Employee’s disability doesn’t give him a free pass to break rules
Disabled workers are entitled to reasonable accommodations so they can perform their jobs. They are also entitled to freedom from harassment based on their disability.
Neither of those protections means disabled workers can’t be criticized or punished for workplace behavior that breaks the rules.
Recent case: Marcus, who has depression, worked as a facility coordinator until he was discharged for a variety of alleged performance shortcomings.
He sued, alleging among other claims that he had been targeted with a number of hostile acts because of his disability.
For example, he said a supervisor once banged loudly on his desk when he had fallen asleep at work. The supervisor took photos of Marcus sleeping and used them as evidence of rule-breaking at Marcus’ termination hearing.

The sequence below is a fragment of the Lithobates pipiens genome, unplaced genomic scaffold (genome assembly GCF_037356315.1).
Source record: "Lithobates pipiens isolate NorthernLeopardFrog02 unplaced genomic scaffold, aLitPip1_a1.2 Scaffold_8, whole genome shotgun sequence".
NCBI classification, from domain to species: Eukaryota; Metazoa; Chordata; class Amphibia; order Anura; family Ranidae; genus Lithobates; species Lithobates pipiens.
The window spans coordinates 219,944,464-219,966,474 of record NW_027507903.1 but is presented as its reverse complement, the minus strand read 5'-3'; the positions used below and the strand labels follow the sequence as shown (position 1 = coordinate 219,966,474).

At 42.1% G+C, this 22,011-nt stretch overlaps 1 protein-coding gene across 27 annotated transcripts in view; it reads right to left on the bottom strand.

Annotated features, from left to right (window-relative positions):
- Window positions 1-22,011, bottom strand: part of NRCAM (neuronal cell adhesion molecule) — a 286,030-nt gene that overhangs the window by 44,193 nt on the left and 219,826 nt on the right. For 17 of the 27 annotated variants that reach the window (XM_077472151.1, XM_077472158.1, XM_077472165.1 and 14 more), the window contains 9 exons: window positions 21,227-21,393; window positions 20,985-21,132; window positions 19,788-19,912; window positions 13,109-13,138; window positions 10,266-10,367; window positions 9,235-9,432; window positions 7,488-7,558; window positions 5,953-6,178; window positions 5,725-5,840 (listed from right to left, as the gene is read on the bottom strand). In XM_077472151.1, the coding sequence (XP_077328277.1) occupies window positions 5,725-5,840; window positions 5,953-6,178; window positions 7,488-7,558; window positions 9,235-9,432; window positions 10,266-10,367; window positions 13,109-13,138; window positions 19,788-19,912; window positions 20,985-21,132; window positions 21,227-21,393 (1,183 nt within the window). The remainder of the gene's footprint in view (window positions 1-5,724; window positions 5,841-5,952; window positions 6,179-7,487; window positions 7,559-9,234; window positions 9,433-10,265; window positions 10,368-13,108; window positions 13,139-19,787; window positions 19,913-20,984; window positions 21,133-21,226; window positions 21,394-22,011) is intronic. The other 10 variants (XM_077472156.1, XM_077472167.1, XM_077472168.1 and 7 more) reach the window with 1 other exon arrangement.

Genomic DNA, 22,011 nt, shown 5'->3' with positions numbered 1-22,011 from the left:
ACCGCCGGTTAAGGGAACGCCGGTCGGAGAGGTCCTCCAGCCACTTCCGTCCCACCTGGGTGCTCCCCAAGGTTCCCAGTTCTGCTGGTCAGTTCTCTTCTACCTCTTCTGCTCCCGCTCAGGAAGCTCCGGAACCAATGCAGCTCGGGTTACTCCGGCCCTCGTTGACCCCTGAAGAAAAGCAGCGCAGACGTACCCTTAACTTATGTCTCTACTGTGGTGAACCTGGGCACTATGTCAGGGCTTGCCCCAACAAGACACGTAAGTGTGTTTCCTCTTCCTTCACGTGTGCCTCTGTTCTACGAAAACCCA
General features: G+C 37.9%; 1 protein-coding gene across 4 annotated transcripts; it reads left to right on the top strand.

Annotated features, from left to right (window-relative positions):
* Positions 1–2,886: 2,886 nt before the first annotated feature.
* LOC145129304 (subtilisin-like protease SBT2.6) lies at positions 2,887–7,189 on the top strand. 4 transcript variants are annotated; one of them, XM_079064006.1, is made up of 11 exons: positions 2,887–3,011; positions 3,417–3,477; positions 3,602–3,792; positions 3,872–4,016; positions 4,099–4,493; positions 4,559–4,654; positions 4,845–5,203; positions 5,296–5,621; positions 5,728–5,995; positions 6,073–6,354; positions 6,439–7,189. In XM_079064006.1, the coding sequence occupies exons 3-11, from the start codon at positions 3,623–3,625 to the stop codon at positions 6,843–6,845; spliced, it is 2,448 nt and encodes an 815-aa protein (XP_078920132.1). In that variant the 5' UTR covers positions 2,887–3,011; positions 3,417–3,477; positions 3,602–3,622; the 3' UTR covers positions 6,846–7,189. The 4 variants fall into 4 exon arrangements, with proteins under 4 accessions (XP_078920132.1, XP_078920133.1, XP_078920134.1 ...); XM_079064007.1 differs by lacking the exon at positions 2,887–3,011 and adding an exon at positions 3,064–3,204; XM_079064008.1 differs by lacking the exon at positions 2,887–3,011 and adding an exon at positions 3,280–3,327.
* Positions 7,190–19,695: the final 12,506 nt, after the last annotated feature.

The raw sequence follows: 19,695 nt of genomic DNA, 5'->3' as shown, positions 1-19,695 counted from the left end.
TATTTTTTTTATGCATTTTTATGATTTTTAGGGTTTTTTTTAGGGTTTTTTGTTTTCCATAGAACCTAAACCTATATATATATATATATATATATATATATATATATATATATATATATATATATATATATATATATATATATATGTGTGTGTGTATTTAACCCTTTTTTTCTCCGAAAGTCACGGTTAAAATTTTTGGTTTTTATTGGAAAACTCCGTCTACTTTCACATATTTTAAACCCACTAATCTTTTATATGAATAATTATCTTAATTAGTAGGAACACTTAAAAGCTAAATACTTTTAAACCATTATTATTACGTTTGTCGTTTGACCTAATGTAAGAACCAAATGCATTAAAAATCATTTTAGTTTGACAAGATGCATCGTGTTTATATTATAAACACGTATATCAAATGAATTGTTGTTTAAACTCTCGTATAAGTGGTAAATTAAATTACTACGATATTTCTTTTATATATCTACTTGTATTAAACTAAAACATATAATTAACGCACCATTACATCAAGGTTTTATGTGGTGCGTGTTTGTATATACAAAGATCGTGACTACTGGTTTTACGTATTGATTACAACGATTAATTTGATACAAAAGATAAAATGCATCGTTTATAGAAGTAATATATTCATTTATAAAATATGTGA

Marcus asserted that his depression medication made him sleepy and that he had been harassed because of the depression.
The court quickly dismissed that argument. Waking a sleeping worker by banging on his desk may have been abrupt and discourteous, but it wasn’t obviously tied to Marcus’s disability. (Stinson v. New York, et al., SD NY, 2018)
Final note: Workers rarely win cases when they claim their disability made it impossible for them to obey common workplace rules. Someone with a sleep disorder may be entitled to reasonable accommodations such as later arrival times or more frequent breaks, but being allowed to sleep on the job probably isn’t a reasonable accommodation.